2016 Thursday, May 12- Saturday, May 14 in Chicago

We hope not. Given that the city is the center of publishing and media in the US, we trust that the only reason to move to Chicago is they need more space and perhaps lower fees for an even larger celebration of the leading role in literate life still played by the physical book.

A few quotations about books

There has been plenty of room for comment on the role of the book and how to write one over the past few centuries. Here are random quotes to bear in mind:

One of the greatest creations of the human mind is the art of reviewing books without having read them. – Georg C. Lichtenberg

Books must follow sciences, and not sciences books. – Sir Francis Bacon (1561 – 1626)

The understanding between a non-technical writer and his reader is that he shall talk more or less like a human being and not like an Act of Parliament. I take it that the aim of such books must be to convey exact thought in inexact language… he can never succeed without the co-operation of the reader. – Sir Arthur Stanley Eddington (Messenger Lectures (1934), New Pathways in Science (1935), 279.)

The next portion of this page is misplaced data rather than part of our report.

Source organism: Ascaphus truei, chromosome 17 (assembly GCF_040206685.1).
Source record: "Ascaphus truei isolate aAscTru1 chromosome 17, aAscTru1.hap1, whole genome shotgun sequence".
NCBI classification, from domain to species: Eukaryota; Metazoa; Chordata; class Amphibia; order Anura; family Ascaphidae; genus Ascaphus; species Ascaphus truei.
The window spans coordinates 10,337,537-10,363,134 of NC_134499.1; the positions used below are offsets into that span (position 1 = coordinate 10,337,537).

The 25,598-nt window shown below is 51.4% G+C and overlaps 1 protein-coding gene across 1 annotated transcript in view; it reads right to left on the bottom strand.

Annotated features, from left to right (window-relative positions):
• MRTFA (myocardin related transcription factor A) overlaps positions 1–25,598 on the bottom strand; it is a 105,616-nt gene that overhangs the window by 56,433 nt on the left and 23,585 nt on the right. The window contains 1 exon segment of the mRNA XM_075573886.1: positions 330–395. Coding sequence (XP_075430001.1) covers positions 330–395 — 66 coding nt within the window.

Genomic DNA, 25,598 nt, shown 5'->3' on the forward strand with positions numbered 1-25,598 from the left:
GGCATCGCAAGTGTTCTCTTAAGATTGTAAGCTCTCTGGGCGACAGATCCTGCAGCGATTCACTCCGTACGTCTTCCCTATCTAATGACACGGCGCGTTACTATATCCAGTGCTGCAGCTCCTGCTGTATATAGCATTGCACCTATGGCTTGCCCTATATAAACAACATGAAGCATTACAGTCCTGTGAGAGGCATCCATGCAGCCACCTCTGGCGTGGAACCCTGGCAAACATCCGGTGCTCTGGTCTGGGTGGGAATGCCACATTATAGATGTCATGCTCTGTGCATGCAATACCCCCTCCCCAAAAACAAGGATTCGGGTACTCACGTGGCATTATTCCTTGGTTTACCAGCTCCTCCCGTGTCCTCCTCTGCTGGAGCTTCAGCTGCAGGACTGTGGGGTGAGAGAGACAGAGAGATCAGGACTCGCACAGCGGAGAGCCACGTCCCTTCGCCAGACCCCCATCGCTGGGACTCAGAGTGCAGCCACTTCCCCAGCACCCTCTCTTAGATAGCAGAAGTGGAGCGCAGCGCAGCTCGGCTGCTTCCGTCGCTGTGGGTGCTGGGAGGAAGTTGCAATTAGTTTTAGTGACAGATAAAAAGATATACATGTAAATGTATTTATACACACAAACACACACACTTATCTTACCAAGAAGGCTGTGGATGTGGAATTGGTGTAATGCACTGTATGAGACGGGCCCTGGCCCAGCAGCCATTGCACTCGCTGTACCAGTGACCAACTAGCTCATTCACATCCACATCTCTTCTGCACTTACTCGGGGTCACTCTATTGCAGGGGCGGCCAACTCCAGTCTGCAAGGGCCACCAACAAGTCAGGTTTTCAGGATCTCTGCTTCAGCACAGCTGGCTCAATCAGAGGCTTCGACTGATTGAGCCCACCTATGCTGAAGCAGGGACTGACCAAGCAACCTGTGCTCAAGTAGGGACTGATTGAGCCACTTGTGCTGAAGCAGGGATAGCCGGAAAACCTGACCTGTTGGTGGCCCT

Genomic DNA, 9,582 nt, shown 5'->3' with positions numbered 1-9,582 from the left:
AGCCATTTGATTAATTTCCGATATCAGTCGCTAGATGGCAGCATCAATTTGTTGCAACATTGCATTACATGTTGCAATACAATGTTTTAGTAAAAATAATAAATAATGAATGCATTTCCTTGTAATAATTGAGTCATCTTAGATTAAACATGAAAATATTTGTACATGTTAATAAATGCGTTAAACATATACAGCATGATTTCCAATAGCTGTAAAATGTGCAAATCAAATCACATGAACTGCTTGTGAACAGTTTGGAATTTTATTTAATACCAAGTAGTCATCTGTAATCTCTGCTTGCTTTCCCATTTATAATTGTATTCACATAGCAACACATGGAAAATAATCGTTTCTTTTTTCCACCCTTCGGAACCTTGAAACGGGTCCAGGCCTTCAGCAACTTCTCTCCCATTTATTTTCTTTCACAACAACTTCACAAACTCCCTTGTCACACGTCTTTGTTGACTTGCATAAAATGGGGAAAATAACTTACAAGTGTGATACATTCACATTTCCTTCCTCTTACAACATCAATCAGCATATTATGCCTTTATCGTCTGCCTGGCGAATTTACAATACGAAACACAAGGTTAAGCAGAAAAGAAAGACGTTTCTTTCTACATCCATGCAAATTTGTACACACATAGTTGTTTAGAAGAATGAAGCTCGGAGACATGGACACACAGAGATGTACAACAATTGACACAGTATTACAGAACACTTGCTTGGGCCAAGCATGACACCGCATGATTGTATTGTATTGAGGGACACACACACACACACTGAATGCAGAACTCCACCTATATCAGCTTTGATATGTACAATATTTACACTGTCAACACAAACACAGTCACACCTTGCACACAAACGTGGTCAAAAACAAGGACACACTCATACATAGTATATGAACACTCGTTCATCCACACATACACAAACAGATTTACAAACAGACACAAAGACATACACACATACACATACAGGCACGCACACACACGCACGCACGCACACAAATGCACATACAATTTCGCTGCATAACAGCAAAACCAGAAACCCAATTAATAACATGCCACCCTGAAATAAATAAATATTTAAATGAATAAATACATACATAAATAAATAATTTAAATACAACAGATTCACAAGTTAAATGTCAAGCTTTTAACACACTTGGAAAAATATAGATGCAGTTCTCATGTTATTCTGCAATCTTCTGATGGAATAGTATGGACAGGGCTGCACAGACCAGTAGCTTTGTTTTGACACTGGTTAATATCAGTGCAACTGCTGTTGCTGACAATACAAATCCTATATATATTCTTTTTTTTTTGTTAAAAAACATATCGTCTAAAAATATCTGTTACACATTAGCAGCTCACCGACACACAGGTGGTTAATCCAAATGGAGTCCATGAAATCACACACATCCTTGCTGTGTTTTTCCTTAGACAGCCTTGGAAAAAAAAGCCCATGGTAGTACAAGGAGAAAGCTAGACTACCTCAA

Books serve to show a man that those original thoughts of his aren’t very new at all. – Abraham Lincoln

Until I became a published writer, I remained completely ignorant of books on how to write and courses on the subject … they would have spoiled my natural style; made me observe caution; would have hedged me with rules. – Isaac Asimov (Isaac Asimov and Janet Asimov (ed.), It’s Been a Good Life (2002), p38.)

Wisdom is not wisdom when it is derived from books alone. – Horace